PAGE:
“Our previous study using fruit flies had demonstrated that microcephaly caused by Zika and ANKLE2 mutations occur via the same genetic and molecular pathway,” Bellen said. “This clinical study is consistent with that and confirms that patients affected by these two conditions show similar symptoms. However, we are intrigued by some unique features seen only in ANKLE2 patients (such as abnormal skin pigmentation), which will need further in-depth mechanistic studies to explain.”

“Based on the earlier studies, it was commonly thought that ANKLE2 mutations usually manifest in severe microcephaly whereas our study with a larger cohort demonstrates that ANKLE2 mutations can cause a wide range of severity in microcephaly among patients, some having more a severe form than others,” Thomas said.

“This study highlights the importance of performing a thorough molecular diagnostic evaluation in individuals presenting with microcephaly,” added Dr. Chao, also a child neurologist at Texas Children’s Hospital and assistant professor at Baylor. “We are hopeful insights from this study will help other neurologists and geneticists in accurate diagnosis and better management of this novel disorder.”

Others involved in the study include Laurie A. Robak, Gail Demmler-Harrison, Emily C. Pao, Audrey E. Squire, Savannah Michels, Julie S. Cohen, Anne Comi, Paolo Prontera, Alberto Verrotti di Pianella, Giuseppe Di Cara, Livia Garavelli, Stefano Giuseppe Caraffi, Carlo Fusco, Roberta Zuntini, Kendall C. Parks, Elliott H. Sherr, Mais O.Hashem, Sateesh Maddirevula, Fowzan S. Alkuraya, Isphana A. F. Contractar, Jennifer E. Neil, Christopher A. Walsh, and Robin D. Clark. They were affiliated with one or more of the following institutions: Baylor College of Medicine, the Jan and Dan Duncan Neurological Research Institute at Texas Children’s Hospital, University of Utah, Seattle Children’s Hospital, Kennedy Krieger Institute, Johns Hopkins University School of Medicine, Johns Hopkins University School of Medicine, University and Hospital of Perugia, Italy; Azienda USL-IRCCS di Reggio Emilia, Reggio Emilia, Italy; University of California in San Francisco, King Faisal Specialist Hospital and Research Center, Howard Hughes Medical Institute, Boston Children's Hospital, Harvard Medical School, McNair Medical Institute, The Robert and Janice McNair Foundation, Loma Linda University, Seattle Children’s Research Institute, University of Washington, Seattle, Brotman-Baty Institute for Precision Medicine, Seattle. The funding for the research reported in this publication was supported by Jordan’s Guardian Angels, the Brotman-Baty Institute, and the Sunderland Foundation, NINDS grant R01NS035129, Howard Hughes Medical Institute, Child Neurology Society and Foundation, the Mark A. Wallace Endowment, Burroughs Wellcome Fund, and the McNair Medical Institute at The Robert and Janice McNair Foundation, the European Reference Network on Rare Congenital Malformations and Rare Intellectual Disability ERN-ITHACA partnership.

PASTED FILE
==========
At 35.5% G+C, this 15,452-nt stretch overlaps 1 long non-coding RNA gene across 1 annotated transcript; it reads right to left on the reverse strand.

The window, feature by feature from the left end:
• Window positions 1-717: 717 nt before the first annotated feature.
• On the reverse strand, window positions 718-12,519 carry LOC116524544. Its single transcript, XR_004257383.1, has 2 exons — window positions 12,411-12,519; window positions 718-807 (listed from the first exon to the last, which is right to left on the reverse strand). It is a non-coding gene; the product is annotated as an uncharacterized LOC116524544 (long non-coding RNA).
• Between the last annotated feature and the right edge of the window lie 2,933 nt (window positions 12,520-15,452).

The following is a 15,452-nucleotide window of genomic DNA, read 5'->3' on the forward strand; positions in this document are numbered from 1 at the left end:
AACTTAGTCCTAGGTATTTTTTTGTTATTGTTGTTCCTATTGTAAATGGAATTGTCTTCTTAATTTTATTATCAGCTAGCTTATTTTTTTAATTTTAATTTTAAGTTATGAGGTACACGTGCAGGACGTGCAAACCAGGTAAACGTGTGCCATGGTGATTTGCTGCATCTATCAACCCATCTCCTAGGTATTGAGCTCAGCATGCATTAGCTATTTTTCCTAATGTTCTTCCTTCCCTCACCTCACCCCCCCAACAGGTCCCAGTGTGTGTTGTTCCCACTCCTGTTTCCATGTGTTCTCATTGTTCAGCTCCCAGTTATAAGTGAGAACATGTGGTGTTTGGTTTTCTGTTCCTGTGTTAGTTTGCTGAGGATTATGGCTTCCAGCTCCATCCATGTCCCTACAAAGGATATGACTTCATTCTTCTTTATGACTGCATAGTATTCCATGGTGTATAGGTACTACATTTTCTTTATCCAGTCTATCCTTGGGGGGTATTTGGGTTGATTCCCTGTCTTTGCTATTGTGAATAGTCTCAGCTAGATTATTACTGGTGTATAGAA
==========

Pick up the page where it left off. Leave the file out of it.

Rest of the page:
Rajalaxmi Natarajan, PhD